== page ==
- Brentwood Baptist Church (High Point, North Carolina) was built 1964 to the designs of Lawrence Henry Mallard of Lawrence Henry Mallard, 17041 Battleground Ave, Greensboro, North Carolina 27408.
High Point makes up part of the Greensboro/Winston-Salem/High Point television designated market area. These stations are listed by call letters, channel number, network and city of license.
- WFMY-TV, 2, CBS, Greensboro
- WGHP, 8, FOX, High Point
- WXII-TV, 12, NBC, Winston-Salem
- WGPX, 16, ION, Burlington
- WCWG, 20, CW, Lexington
- WUNL-TV, 26, PBS/UNCTV, Winston-Salem
- WXLV-TV, 45, ABC, Winston-Salem
- WMYV-TV, 48, MyNetworkTV, Greensboro
- WLXI-TV, 61, TBN, Greensboro
- Luke Appling, baseball player for the Chicago White Sox, inducted into Baseball Hall of Fame in 1964
- Fantasia Barrino, 2004 American Idol winner
- James P. Cain, United States Ambassador to Denmark
- John Coltrane, jazz saxophonist, was born in Hamlet, NC and moved to High Point shortly after birth, where he remained through high school
- Bill Davis, owner of Bill Davis Racing of NASCAR
- Anthony Dean Griffey, opera singer
- J.D. Hayworth, U.S. Congressman representing Arizona (1995–2007)
- Elizabeth Horton, winner of the 2006 Miss North Carolina pageant
- Gene Jones, professional golfer
- Adam Lazzara, lead singer of Taking Back Sunday moved to High Point at a young age from Alabama
- Jim Paschal, NASCAR driver
- Eddie Pope, professional soccer player
- Nido Qubein, Great Harvest Bread Company chairman of the board, High Point University president
- Heather Richardson, current member of US Olympic Speedskating Team
- Clyde Simms, professional Soccer Player in the MLS
- Marty Snider, sportscaster
- Perley A. Thomas, founder of Thomas Built Buses
- Maxwell Thurman, U.S. Army general who helped developed the longtime "Be All You Can Be" Army recruitment campaign
- Drew Weaver, professional golfer
- Adrian Wilson, safety for the NFL's Arizona Cardinals.
- Brian Williams, cornerback for the NFL's Jacksonville Jaguars.
- ^ a b "American FactFinder". United States Census Bureau. http://factfinder.census.gov. Retrieved 2008-01-31.
- ^ "US Board on Geographic Names". United States Geological Survey. 2007-10-25. http://geonames.usgs.gov. Retrieved 2008-01-31.
- ^ http://www.highpointchamber.org/hppc/hphistory.html
- ^ "US Gazetteer files: 2010, 2000, and 1990". United States Census Bureau. 2011-02-12. http://www.census.gov/geo/www/gazetteer/gazette.html. Retrieved 2011-04-23.
- ^ "High Point, North Carolina". Weatherbase.com. Canty and Associates LLC. http://www.weatherbase.com/weather/weather.php3?s=360413&refer=&cityname=High-Point-North-Carolina-United-States-of-America. Retrieved November 19, 2011.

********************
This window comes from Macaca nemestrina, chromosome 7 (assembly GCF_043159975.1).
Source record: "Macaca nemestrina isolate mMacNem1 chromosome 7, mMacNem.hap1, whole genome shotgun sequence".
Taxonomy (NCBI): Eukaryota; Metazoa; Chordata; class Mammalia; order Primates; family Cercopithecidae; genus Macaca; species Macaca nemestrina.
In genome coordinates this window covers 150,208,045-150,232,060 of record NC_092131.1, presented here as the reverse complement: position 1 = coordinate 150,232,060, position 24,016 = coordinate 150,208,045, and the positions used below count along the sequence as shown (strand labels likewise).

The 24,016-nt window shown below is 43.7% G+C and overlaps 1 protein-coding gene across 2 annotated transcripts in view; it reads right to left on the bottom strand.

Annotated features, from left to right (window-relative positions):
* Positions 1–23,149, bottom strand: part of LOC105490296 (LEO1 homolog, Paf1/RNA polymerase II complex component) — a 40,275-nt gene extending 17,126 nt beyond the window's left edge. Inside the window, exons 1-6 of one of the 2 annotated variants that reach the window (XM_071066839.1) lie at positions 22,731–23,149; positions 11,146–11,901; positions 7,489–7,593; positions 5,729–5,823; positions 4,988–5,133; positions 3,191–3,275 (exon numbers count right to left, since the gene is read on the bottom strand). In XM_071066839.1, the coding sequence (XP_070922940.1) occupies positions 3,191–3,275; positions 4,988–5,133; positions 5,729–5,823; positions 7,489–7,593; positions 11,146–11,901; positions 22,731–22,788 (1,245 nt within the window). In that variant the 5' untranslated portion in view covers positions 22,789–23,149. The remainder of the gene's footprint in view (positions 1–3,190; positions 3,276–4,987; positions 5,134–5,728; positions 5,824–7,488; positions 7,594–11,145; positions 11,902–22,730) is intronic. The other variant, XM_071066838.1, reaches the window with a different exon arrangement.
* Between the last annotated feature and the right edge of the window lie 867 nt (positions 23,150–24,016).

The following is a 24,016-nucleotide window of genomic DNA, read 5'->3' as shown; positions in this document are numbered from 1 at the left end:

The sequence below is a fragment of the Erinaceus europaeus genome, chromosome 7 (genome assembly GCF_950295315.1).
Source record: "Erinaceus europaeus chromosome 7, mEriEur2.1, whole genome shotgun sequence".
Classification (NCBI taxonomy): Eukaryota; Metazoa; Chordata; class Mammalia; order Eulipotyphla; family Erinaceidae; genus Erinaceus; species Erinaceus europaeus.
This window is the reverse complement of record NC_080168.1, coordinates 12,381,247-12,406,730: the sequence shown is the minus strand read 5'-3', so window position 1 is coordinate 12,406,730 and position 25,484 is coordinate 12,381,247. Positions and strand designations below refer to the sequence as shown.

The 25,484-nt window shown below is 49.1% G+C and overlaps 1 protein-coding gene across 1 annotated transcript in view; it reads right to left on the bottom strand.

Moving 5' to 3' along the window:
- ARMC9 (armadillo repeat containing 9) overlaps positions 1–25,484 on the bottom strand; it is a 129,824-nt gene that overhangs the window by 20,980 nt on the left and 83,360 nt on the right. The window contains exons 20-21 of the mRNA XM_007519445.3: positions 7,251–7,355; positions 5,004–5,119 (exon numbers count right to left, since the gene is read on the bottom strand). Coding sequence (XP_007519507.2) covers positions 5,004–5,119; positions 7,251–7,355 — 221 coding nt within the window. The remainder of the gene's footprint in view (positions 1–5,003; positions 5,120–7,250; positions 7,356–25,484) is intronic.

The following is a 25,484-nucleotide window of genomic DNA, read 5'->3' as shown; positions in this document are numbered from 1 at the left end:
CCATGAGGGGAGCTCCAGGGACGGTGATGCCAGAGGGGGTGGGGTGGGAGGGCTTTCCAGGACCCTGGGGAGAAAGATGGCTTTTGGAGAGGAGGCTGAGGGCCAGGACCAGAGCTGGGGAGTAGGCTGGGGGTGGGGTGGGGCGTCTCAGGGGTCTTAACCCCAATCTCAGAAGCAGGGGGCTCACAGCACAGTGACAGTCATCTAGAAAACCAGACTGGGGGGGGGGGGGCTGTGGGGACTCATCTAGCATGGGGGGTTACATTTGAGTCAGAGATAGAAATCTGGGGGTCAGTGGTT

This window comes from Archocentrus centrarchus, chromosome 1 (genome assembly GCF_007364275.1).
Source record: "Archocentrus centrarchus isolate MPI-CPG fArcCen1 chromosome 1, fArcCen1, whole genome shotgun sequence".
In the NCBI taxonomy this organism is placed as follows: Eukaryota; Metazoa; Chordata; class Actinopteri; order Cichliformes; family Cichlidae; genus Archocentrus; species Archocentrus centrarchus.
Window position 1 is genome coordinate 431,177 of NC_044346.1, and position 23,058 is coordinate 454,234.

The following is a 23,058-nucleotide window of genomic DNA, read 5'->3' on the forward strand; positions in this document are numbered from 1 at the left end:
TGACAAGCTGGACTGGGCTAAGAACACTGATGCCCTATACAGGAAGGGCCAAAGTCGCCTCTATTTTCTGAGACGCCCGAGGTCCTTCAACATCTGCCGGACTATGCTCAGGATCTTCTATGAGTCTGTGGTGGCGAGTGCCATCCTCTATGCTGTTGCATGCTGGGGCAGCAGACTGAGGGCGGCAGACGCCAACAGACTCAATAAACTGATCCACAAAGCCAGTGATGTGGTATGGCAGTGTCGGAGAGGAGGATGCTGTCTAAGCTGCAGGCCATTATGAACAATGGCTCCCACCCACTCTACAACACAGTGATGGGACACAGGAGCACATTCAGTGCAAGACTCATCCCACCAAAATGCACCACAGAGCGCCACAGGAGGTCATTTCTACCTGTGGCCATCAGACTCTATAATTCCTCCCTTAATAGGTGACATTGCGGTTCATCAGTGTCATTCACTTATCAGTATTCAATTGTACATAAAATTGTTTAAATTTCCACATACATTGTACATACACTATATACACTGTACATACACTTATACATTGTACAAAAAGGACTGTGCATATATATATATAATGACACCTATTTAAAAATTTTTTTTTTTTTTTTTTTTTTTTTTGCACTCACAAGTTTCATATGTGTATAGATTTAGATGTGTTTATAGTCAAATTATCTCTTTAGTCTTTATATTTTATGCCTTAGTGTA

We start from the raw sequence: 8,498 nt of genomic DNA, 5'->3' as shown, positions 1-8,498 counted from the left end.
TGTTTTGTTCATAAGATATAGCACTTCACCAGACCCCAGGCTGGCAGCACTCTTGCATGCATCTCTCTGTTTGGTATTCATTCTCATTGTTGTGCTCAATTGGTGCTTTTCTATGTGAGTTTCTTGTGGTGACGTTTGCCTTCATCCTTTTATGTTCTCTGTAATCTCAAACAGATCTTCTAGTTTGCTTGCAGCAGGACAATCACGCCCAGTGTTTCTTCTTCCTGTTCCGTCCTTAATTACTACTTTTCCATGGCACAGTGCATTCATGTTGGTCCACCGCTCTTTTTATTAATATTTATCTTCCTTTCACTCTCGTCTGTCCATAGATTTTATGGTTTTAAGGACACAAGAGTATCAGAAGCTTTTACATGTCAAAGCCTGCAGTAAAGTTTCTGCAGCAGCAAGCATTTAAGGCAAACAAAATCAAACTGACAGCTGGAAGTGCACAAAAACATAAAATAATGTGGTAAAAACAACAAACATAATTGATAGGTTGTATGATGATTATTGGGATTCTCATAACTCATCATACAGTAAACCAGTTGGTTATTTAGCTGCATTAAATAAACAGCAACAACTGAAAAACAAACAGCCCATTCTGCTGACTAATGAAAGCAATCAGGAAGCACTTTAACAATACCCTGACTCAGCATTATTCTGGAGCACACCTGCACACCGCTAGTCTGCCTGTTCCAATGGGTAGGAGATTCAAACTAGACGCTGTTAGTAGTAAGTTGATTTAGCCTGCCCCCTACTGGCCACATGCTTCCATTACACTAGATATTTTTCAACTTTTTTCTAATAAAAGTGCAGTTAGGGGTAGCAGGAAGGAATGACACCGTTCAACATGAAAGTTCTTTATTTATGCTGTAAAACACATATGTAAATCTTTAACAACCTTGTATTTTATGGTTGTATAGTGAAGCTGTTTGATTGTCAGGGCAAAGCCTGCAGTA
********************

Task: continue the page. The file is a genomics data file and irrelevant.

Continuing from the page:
- ^ "Decennial Censuses". Census of Population and Housing. U.S. Census Bureau. http://www.census.gov/prod/www/abs/decennial/. Retrieved November 18, 2011.
- ^ http://www.highpointnc.gov/edc/docs/2009annrpt.pdf
- ^ Richard Florida, Who’s Your City? How the Creative Economy is Making Where to Live the Most Important Decision of Your Life, New York, NY: Basic Books, 2008. pp. 113, 118
- ^ Michael Porter, "Clusters and the New Economics of Competition." Harvard Business Review. November–December 1998
- ^ Michelle Abbott, "Urban Sociologist Studies High Point, N.C.'s Path to Furniture Mart Prosperity," High Point Enterprise, September 2, 2003.
- ^ John Joe Schlichtman, "Making Temp Town: The Political and Economic Machinations of the Furniture Capital of the World.” Small Cities: Urban Experience Beyond the Metropolis, Routledge. 2006.
- ^ John Joe Schlichtman, "The Niche City Idea: How a Declining Manufacturing Center Exploited the Opportunities of Globalization.” International Journal of Urban and Regional Research, Volume 33.1 March 2009 105–25
- ^ Paul Johnson, "SHOWROOM DEAL: Report raises possibility of mega pact involving High Point, Las Vegas,"High Point Enterprise, February 1, 2011.
- ^ "College of Adult and Professional Education (CAPE)". Shaw University. http://www.shawu.edu/a_admission_cape.htm. Retrieved 2008-06-02.
- ^ "Herbert F. Maddalene" American Architects Directory, Third Edition (New York City: R.R. Bowker LLC, 1970), p.590.
http://www.usclimatedata.com/climate.php?location=USNC0314 http://carolina-north.com/nc_climate.html http://www.weather.com/outlook/travel/vacationplanner/compare/results?from=vac_compare&clocid1=USNC0314&clocid2=USNC0234
- Official website of High Point, NC
- High Point Chamber of Commerce
- High Point Convention and Visitors Bureau
Municipalities and communities of Davidson County, North Carolina Cities Towns CDP Unincorporated
‡This populated place also has portions in an adjacent county or counties
Municipalities and communities of Forsyth County, North Carolina Cities
High Point‡ | Winston-Salem
Towns Villages Townships Unincorporated
‡This populated place also has portions in an adjacent county or counties
Municipalities and communities of Guilford County, North Carolina Cities Towns CDPs Unincorporated
‡This populated place also has portions in an adjacent county or counties
Municipalities and communities of Randolph County, North Carolina Cities Towns Unincorporated
‡This populated place also has portions in an adjacent county or counties
State of North Carolina Topics Regions Larger cities Smaller cities
- Chapel Hill
- Elizabeth City
- Kings Mountain
- New Bern
- Roanoke Rapids
- Rocky Mount
- Holly Springs
- Hope Mills
- Indian Trail
- Mint Hill
- Morehead City
- Mount Pleasant
- Southern Pines
- Wake Forest
- New Hanover